At the G7 Leaders’ Summit in Germany, President Biden announced that the United States is expanding Feed the Future, the U.S. government’s global hunger and food security initiative, to reach
new countries and intensify efforts to directly address and mitigate the impacts of recent shocks to global food security and nutrition.
Countries already reeling from increased poverty, hunger and malnutrition as a result of COVID-19,climatic shocks, severe drought in the Horn of Africa, and protracted conflict now face further suffering from Russia’s unprovoked invasion of Ukraine.
Today’s crisis calls for an expansion of our efforts through Feed the Future. The U.S. government is announcing the expansion of Feed the Future to eight new target countries: the Democratic Republic of the Congo, Liberia, Madagascar, Malawi, Mozambique, Rwanda, Tanzania, and Zambia.
These countries were prioritized based on a combination of underlying food insecurity, poverty and malnutrition, including impacts from Russia’s invasion of Ukraine, as well as the opportunity – and
each government’s commitment – to tackle these deep-rooted issues in partnership with us. In these countries, the U.S. government takes a coordinated approach to its investments and in turn, paves the
way for further resources and investments from other actors, such as the private sector, donors and local governments.
This expands Feed the Future’s global footprint from 12 to 20 target countries and delivers on President Biden’s commitment in September 2021 of $5 billion over five years to end global hunger and malnutrition and build sustainable, resilient food systems. Feed the Future programming responds to each country’s level of need and harnesses the power of agriculture to drive economic growth and transform food systems in the country and the region.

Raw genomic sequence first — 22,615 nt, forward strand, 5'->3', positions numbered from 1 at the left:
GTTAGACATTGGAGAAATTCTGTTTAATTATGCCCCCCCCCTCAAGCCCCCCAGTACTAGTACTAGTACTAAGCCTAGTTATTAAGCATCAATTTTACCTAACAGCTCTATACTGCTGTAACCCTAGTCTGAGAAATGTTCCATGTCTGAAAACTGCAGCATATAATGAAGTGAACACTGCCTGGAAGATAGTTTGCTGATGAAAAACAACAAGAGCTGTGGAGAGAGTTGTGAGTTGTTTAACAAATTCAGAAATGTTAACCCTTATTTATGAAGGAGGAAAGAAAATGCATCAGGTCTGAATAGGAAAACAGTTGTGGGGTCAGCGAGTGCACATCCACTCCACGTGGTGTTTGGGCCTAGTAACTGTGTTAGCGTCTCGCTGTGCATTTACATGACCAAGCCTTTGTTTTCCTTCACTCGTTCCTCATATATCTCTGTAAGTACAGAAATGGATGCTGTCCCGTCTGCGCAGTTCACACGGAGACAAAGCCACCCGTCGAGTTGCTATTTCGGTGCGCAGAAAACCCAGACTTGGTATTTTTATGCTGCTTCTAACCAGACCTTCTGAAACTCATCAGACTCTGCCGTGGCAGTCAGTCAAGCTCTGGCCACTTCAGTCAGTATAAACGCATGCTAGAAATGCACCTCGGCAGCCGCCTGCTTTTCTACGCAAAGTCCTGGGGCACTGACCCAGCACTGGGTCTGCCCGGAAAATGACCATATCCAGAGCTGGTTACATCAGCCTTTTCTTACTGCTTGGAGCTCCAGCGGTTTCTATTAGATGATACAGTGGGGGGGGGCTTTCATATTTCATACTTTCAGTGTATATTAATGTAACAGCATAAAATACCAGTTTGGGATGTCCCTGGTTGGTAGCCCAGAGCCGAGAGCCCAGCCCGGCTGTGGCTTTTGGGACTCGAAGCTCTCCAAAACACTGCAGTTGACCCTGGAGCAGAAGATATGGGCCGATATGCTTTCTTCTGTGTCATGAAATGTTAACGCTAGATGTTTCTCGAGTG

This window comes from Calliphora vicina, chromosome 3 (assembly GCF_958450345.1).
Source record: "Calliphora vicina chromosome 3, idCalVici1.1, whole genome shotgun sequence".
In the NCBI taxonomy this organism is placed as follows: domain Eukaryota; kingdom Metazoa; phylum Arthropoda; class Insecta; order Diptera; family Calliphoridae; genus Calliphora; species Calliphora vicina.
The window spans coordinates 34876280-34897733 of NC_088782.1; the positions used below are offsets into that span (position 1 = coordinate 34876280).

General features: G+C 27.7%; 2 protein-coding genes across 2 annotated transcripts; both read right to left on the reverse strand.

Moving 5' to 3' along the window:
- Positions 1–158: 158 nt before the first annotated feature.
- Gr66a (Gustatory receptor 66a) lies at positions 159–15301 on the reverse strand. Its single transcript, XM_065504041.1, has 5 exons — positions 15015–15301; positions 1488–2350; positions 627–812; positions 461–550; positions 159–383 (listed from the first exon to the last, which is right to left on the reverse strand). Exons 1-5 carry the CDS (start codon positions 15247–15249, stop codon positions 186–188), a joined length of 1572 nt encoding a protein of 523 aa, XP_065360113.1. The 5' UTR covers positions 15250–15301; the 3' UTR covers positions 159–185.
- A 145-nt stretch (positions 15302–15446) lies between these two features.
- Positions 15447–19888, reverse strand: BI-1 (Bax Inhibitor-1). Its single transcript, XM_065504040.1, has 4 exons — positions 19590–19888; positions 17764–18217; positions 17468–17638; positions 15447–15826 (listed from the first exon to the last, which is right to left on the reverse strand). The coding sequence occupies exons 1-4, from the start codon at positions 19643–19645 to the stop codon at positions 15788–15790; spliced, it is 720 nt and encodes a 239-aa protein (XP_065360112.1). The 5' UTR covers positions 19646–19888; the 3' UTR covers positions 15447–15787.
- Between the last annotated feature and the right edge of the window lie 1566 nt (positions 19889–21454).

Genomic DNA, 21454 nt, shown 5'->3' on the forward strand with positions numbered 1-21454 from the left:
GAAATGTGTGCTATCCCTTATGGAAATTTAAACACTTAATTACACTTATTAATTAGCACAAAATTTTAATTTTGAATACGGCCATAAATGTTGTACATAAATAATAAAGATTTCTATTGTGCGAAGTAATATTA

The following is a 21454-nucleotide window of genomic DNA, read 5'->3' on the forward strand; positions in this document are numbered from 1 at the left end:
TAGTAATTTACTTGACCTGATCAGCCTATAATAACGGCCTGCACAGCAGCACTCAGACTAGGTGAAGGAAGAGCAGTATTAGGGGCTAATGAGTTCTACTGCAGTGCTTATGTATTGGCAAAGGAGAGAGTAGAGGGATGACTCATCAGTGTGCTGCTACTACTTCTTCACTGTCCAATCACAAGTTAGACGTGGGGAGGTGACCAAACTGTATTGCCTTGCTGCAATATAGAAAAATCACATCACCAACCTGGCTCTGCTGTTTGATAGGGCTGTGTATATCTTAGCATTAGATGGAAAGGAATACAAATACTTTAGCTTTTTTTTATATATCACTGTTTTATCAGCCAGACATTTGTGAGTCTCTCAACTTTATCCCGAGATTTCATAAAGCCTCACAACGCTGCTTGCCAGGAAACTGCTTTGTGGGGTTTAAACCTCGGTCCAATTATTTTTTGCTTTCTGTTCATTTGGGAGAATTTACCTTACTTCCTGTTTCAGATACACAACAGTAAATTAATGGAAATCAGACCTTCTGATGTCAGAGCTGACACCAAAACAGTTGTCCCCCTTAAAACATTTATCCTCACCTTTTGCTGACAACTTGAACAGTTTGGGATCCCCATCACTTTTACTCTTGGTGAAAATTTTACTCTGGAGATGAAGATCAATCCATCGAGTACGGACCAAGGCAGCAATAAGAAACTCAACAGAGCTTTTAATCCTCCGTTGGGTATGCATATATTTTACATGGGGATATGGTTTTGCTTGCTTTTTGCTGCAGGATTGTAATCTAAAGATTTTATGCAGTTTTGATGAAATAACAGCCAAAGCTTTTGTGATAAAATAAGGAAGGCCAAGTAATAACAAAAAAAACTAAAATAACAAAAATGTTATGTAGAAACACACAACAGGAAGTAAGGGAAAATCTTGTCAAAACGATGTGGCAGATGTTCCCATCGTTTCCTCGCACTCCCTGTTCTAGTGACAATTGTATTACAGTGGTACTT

To respond to the global food security crisis, Feed the Future is focusing on four major lines of effort: mitigating the global fertilizer shortage, increasing investments in agricultural capacity and resilience, cushioning the macroeconomic shock and impact on poor people, and sustaining high-level global political engagement As a new Feed the Future target country, the U.S. Embassy through
USAID/Liberia is contributing to these efforts by:
- Strengthening its coordination and collaboration with the Ministry of Agriculture by providing technical assistance and policy support;
- Expanding programming to address the key drivers of food insecurity by building household resilience to shocks and stressors, improving agricultural practices, and supporting access and use of agricultural inputs, improved varieties, appropriate technology, equipment, and infrastructure;
- Establishing opportunities for agricultural businesses by co-investing in promising enterprises, strengthening business services, and investing in promising entrepreneurs and initiatives to address Liberia’s food security challenges; and
- Investing in the next generation of farmers and entrepreneurs by expanding school feeding programs in coordination with the Ministry of Education, and promoting agricultural training in schools.
Funded at more than $1 billion per year, Feed the Future has existing technical expertise, programs and partners in more than 35 countries being leveraged to mitigate the impacts of this latest global shock and address the root causes of poverty, hunger and malnutrition.